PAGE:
As YouTube has become more of an institution, more and more brands and newcomers are attempting to stake out a place on the biggest video platform on the internet. And as they do, they keep making the same mistakes over and over again.
As the site changes and matures, things that worked five years ago are no longer the smartest ways to build audiences and get views. This multi-part series will explore a variety of ways to deep-six your YouTube investment.
Put All Your Eggs in One Basket
When Revision3 first got serious about YouTube back in 2008, we created a Revision3 channel and dumped all of our shows into it. That was less than successful. After carefully watching (read: copying) those more successful than us, we started creating separate channels for each of our shows. Only then did we start to see traction for “Diggnation,” “Film Riot,” “Scam School,” and our other popular shows.
But for some reason YouTube decided that it was smarter to follow the single channel model when it started doling out its $200 million to launch new channels. Almost all of the channels (including our own TechFeed) shoved seven or more separate shows into a single channel. Smarter YouTube experts — including Phil DeFranco with SourceFed and the Green Brothers with SciShow — resisted the advice. Unsurprisingly their single-show channels were among the few breakout successes, while most of the multi-show channels have faded into irrelevance.
Despite the overwhelming evidence, though, I still see media companies and other brands new to YouTube trying to load a slate of disparate shows into one channel. It still doesn’t work — and is clearly a recipe for failure.
Why? Because the way users consume YouTube content is very different from traditional TV. The “subscription” reigns supreme on YouTube, as the path to success is by amassing the biggest pile of subscribers you can. That is because nearly half of all views are consumed via the feed of new programming that sits on the left side of the screen — and your subscribers are the ones that will push early sharing, comments, and social buzz that will drive your views even higher among non-subscribers.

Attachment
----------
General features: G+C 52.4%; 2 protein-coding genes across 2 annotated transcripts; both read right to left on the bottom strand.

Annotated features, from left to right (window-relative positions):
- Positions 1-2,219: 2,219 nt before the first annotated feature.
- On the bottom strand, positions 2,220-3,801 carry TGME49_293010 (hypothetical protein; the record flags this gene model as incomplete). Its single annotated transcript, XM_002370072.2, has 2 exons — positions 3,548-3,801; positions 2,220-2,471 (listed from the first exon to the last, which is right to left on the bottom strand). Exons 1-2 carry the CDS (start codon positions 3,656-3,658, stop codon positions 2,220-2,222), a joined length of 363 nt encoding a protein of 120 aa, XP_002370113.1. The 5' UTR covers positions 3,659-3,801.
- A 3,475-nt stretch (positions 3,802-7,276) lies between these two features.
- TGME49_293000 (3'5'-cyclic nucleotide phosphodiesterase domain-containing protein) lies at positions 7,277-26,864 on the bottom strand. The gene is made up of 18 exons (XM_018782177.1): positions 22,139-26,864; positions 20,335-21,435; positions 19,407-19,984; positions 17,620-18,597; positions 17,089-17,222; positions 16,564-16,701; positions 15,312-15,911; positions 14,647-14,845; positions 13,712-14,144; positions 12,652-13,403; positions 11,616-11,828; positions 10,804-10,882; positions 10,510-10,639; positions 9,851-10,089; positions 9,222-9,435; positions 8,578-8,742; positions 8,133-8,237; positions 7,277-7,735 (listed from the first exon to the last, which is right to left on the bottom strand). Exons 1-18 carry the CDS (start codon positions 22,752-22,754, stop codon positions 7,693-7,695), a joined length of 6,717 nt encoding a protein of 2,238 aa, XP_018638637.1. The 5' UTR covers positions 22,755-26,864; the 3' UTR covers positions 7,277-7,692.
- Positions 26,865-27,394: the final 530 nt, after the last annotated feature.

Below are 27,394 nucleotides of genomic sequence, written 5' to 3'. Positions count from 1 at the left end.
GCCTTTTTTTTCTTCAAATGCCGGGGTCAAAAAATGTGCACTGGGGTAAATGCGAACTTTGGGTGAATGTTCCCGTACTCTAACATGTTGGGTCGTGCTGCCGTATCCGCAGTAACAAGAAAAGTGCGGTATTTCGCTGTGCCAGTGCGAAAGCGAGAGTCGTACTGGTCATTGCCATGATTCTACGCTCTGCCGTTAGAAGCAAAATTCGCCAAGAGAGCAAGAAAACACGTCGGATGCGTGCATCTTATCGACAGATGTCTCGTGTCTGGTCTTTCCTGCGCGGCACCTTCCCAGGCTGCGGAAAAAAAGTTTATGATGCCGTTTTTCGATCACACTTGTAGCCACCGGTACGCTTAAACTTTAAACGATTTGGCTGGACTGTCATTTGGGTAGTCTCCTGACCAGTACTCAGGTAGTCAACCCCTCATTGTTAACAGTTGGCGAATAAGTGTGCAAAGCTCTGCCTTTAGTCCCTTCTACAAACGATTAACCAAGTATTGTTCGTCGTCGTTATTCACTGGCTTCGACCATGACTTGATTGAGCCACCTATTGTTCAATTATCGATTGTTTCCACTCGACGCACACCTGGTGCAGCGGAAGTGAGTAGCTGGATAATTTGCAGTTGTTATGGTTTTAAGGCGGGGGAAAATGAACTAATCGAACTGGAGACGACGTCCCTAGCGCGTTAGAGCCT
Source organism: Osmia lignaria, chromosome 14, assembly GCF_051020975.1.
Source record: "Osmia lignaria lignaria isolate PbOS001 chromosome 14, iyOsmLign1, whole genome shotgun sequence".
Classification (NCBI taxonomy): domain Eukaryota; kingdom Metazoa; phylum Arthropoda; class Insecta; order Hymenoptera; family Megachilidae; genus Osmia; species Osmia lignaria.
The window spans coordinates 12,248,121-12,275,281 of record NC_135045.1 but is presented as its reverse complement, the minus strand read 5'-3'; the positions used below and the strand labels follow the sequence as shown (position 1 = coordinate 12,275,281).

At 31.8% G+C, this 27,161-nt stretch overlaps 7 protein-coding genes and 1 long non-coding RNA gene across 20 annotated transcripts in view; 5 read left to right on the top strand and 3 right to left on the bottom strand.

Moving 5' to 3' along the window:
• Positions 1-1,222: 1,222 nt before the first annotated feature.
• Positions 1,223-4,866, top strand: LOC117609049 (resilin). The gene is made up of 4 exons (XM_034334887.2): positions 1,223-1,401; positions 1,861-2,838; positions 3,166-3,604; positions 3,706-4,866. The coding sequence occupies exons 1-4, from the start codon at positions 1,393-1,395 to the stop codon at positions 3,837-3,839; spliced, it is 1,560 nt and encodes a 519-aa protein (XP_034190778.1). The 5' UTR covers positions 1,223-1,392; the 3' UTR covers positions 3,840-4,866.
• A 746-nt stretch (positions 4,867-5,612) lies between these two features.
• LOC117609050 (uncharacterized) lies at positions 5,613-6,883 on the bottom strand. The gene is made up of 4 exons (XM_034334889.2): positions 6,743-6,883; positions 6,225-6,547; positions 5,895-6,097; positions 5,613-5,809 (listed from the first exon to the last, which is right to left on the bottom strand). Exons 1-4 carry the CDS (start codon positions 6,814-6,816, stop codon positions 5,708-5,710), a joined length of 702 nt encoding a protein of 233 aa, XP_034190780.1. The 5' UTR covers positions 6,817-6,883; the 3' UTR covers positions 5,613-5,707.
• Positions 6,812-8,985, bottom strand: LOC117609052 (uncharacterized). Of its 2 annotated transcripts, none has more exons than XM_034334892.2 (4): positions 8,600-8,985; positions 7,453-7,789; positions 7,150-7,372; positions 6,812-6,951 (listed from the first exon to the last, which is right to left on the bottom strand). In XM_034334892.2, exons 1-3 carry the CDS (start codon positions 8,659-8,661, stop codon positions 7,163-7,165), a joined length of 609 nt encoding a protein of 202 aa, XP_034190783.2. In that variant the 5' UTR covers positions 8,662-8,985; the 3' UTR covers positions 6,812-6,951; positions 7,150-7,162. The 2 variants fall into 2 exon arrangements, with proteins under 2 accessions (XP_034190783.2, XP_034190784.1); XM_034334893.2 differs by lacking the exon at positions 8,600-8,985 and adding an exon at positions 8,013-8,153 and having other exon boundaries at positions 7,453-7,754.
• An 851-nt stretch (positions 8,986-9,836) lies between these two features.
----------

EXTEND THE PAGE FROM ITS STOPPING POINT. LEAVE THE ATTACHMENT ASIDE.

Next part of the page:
But if you have multiple shows in one channel, they have to *all* appeal to your subscribers for it to work. A variety of different shows, with different audience profiles, just won’t work. That is because you’ll end up flooding your subscribers’ feed with shows they just aren’t interested in, and they’ll end up either ignoring your feed-entries or unsubscribing.
There are ways it can work — but it’s by creating variants of the same show rather than a variety of different shows. Check out two of our bigger channels — Rev3Games and SourceFed. Both use the same stable of 3 to 4 hosts and create variations on an existing show theme, rather than creating separate and distinct shows. So Rev3Games has video-game “reviews”, “previews,” and “casual Fridays” — but all with the same mission of providing intelligent, personality-driven coverage of video gaming. Similarly SourceFed ties their daily news/lifestyle coverage with segments like “Today in History” and conversational round-tables like “Truth or Dare” and “Comment Commentary.”
Contrast that to the relative wasteland of “Amy Poehler’s Smart Girls,” Rodale’s “3V,” or “Intelligent Channel” — all destinations that tried to put a disparate lineup of shows into one channel and haven’t gained a lot of traction.
Next time we’ll dive into how these sorts of problems could be identified, and possibly discovered, before it’s too late.
Jim Louderback joined Revision3 as the CEO in July 2007, and guided the company to a 20-fold increase in viewers, a 12x increase in revenue, 39 new distribution partners and 9 prestigious company and show awards. In 2012 he sold the company to Discovery Communications and now runs the Digital Networks business for Discovery — of which Revision3 is a part.